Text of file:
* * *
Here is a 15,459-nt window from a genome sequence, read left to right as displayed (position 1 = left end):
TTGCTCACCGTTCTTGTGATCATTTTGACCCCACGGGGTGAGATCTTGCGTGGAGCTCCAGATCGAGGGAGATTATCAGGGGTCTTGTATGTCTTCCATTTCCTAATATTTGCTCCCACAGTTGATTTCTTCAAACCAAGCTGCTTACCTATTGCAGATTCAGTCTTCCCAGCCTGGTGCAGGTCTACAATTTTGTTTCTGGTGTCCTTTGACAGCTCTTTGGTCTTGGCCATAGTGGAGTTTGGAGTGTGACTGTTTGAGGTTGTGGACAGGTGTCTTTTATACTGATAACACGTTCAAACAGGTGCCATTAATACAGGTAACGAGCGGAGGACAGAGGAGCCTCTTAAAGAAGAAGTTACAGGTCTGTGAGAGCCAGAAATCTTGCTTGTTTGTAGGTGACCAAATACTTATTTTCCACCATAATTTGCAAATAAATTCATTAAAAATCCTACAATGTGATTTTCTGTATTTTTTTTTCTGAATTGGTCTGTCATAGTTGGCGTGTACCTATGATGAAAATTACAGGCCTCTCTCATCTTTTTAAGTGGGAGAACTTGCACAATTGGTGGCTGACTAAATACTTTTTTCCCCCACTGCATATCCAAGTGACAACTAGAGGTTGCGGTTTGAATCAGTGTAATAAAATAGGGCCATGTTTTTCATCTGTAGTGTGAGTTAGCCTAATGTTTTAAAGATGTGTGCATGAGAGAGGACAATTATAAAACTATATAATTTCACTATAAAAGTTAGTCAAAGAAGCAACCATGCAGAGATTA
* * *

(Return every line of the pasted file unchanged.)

Here is a 15,459-nt window from a genome sequence, read left to right as displayed (position 1 = left end):
TTGCTCACCGTTCTTGTGATCATTTTGACCCCACGGGGTGAGATCTTGCGTGGAGCTCCAGATCGAGGGAGATTATCAGGGGTCTTGTATGTCTTCCATTTCCTAATATTTGCTCCCACAGTTGATTTCTTCAAACCAAGCTGCTTACCTATTGCAGATTCAGTCTTCCCAGCCTGGTGCAGGTCTACAATTTTGTTTCTGGTGTCCTTTGACAGCTCTTTGGTCTTGGCCATAGTGGAGTTTGGAGTGTGACTGTTTGAGGTTGTGGACAGGTGTCTTTTATACTGATAACACGTTCAAACAGGTGCCATTAATACAGGTAACGAGCGGAGGACAGAGGAGCCTCTTAAAGAAGAAGTTACAGGTCTGTGAGAGCCAGAAATCTTGCTTGTTTGTAGGTGACCAAATACTTATTTTCCACCATAATTTGCAAATAAATTCATTAAAAATCCTACAATGTGATTTTCTGTATTTTTTTTTCTGAATTGGTCTGTCATAGTTGGCGTGTACCTATGATGAAAATTACAGGCCTCTCTCATCTTTTTAAGTGGGAGAACTTGCACAATTGGTGGCTGACTAAATACTTTTTTCCCCCACTGCATATCCAAGTGACAACTAGAGGTTGCGGTTTGAATCAGTGTAATAAAATAGGGCCATGTTTTTCATCTGTAGTGTGAGTTAGCCTAATGTTTTAAAGATGTGTGCATGAGAGAGGACAATTATAAAACTATATAATTTCACTATAAAAGTTAGTCAAAGAAGCAACCATGCAGAGATTA